DEFINITION of 'Medicare Wages'

An employee's earnings that are subject to a U.S. payroll tax known as the "Medicare tax." Similar to the other U.S. payroll tax - Social Security - the Medicare tax is used to fund the government's Medicare program, which provides subsidized healthcare and hospital insurance benefits to retirees and the disabled. Medicare and Social Security taxes are levied on both employees and employers.

BREAKING DOWN 'Medicare Wages'

The employee's share of the Medicare tax is a percentage and is withheld from his or her income. For example the medicare tax was 1.45% of wages in 2011 and other employment compensation. The employer would contribute a matching 1.45%, for a total Medicare tax of 2.9%.

There is currently no upper limit on the amount of earnings subject to the Medicare tax, this limit having been removed with effect from December 31, 1993.

The rate can change and there can be additions. For example, as of 2013 an additional 0.9% hospital insurance tax is assessed on earned income exceeding $200,000 for individuals and $250,000 for married couples filing jointly, bringing their Medicare tax to 3.8%.

RELATED TERMS
  1. Medicare Advantage

    Hospital and medical insurance provided by private companies ...
  2. Medicare Part B Premiums

    A monthly fee that Medicare participants pay for medical insurance ...
  3. State Health Insurance Assistance ...

    State Health Insurance Assistance Programs (SHIP) offer free ...
  4. Medicare Supplementary Medical ...

    Health insurance sold by private insurance companies meant to ...
  5. Medicare Part D

    A prescription drug benefit program that was created through ...
  6. Federal Insurance Contributions ...

    A U.S. law requiring a deduction from paychecks and income that ...
Related Articles
  1. Financial Advisor

    How Much Medicaid and Medicare Cost Americans

    Medicaid & Medicare cost Americans plenty out of their paychecks. But how much, really? And what does that money buy?
  2. Retirement

    Medicare Costs to Rise for Most in 2017

    Most senior citizens will see their Medicare expenses rise in 2017.
  3. Managing Wealth

    It's Open Enrollment: Move to Medicare Advantage?

    Oct. 15 - Dec. 7 is the time (after joining) to switch from Medicare's flexibility to the often broader coverage or lower cost of Medicare Advantage.
  4. Managing Wealth

    Have Medicare? Which Employer Health Plan to Get

    Over 65 and still working? You're eligible to register for Medicare, but should you also opt for employer health insurance, if offered – and which plan?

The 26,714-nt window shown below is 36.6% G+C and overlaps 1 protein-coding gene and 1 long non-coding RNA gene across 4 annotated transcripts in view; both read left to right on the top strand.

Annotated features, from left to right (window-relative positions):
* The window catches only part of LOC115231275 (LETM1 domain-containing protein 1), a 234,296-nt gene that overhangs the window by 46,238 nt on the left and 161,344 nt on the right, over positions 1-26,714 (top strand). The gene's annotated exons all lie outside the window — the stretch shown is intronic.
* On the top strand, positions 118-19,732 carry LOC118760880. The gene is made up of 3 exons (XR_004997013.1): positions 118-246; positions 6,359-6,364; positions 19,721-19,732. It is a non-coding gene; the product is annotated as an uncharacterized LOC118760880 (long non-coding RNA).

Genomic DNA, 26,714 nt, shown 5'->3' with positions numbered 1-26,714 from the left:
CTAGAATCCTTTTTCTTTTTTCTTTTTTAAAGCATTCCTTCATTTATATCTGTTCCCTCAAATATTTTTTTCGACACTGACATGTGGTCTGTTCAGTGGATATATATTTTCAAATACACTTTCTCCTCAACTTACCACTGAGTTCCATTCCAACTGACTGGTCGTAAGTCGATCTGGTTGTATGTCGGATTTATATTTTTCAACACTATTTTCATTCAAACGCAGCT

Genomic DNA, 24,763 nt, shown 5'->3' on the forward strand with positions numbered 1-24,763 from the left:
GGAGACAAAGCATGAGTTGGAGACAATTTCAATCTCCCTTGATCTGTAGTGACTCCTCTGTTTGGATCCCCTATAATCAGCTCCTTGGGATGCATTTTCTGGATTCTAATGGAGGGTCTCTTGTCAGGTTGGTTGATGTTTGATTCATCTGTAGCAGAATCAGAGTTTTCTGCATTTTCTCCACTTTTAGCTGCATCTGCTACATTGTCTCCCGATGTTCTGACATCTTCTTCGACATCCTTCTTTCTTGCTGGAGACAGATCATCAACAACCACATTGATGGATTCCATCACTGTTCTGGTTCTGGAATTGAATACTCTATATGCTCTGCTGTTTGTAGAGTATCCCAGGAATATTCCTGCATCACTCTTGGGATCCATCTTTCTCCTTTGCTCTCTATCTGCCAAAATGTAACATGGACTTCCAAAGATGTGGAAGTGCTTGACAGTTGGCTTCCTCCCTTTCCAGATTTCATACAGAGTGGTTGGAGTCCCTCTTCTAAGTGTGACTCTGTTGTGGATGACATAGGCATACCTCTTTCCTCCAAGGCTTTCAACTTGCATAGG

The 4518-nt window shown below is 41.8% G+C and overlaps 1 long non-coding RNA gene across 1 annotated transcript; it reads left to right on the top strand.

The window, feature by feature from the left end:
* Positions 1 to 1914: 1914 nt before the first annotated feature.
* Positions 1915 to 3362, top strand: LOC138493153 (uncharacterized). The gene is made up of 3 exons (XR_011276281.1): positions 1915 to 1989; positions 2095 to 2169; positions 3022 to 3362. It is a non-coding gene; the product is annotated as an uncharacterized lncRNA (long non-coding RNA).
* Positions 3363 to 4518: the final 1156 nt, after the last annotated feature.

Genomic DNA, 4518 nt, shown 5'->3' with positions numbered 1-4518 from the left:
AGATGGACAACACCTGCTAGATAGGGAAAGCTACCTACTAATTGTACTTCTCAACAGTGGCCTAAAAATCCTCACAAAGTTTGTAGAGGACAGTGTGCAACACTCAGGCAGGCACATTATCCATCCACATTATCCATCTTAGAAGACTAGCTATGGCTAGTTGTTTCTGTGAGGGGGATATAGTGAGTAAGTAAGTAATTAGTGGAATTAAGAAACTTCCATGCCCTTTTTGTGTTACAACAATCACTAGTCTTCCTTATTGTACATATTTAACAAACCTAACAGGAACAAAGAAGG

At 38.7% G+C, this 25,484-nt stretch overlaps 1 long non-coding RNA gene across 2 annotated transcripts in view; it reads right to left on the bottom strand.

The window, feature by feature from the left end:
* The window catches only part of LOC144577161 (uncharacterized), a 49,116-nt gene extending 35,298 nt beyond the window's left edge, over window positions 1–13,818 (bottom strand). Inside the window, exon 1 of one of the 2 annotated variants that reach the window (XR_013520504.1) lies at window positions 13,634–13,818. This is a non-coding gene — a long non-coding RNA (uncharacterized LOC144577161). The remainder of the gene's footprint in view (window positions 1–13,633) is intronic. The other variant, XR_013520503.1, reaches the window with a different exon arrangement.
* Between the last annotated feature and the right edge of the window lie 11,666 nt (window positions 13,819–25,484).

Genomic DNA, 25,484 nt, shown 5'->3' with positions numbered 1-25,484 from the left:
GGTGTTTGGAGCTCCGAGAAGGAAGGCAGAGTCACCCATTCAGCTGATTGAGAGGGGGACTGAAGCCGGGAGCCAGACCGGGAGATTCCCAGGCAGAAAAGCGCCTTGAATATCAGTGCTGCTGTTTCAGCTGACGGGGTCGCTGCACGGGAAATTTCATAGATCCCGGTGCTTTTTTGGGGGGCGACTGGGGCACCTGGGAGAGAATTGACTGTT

5. Financial Advisor

    Breaking Down Medicare Open Enrollment for Clients

    For financial advisors, open enrollment is an important opportunity to be of service to clients, especially when it comes to reviewing Medicare options.
  6. Retirement

    Navigating the Maze of Medicare: Know the Costs

    Navigating the maze of Medicare is complex. Here's what you need to know about the financial and tax aspects.
  7. Insurance

    Should Retirees Worry About Medicare Under Trump?

    With the Affordable Care Act on the chopping block, there are rumbles that Medicare could be next.
  8. Retirement

    When Am I Eligible For Medicare?

    You’re eligible for Medicare when you reach age 65 or meet other requirements.
  9. Insurance

    7 Common Medicare Mistakes and How to Avoid Them

    Medicare is confusing to many people, so if you're eligible, make sure you understand the pitfalls that come with making decisions during open enrollment.
  10. Managing Wealth

    Planning for Healthcare

    Planning how to pay for healthcare during retirement is a must—and the earlier you do it, the better. Medicare often fall short, so here are your options.
RELATED FAQS
  1. What effect has the sustainable growth rate had on Medicare disbursements?

    Read about the impact of the Medicare sustainable growth rate mechanism on rising Medicare costs and physician reimbursements ... Read Answer >>
Hot Definitions
  1. Stop-Loss Order

    An order placed with a broker to sell a security when it reaches a certain price. A stop-loss order is designed to limit ...
  2. Acid-Test Ratio

    A stringent indicator that indicates whether a firm has sufficient short-term assets to cover its immediate liabilities. ...
  3. Floating Exchange Rate

    A country's exchange rate regime where its currency is set by the foreign-exchange market through supply and demand for that ...
  4. Taxes

    An involuntary fee levied on corporations or individuals that is enforced by a level of government in order to finance government ...
  5. Impaired Asset

    A company's asset that is worth less on the market than the value listed on the company's balance sheet. This will result ...
  6. Solvency Ratio

    One of many ratios used to measure a company's ability to meet long-term obligations. The solvency ratio measures the size ...
Trading Center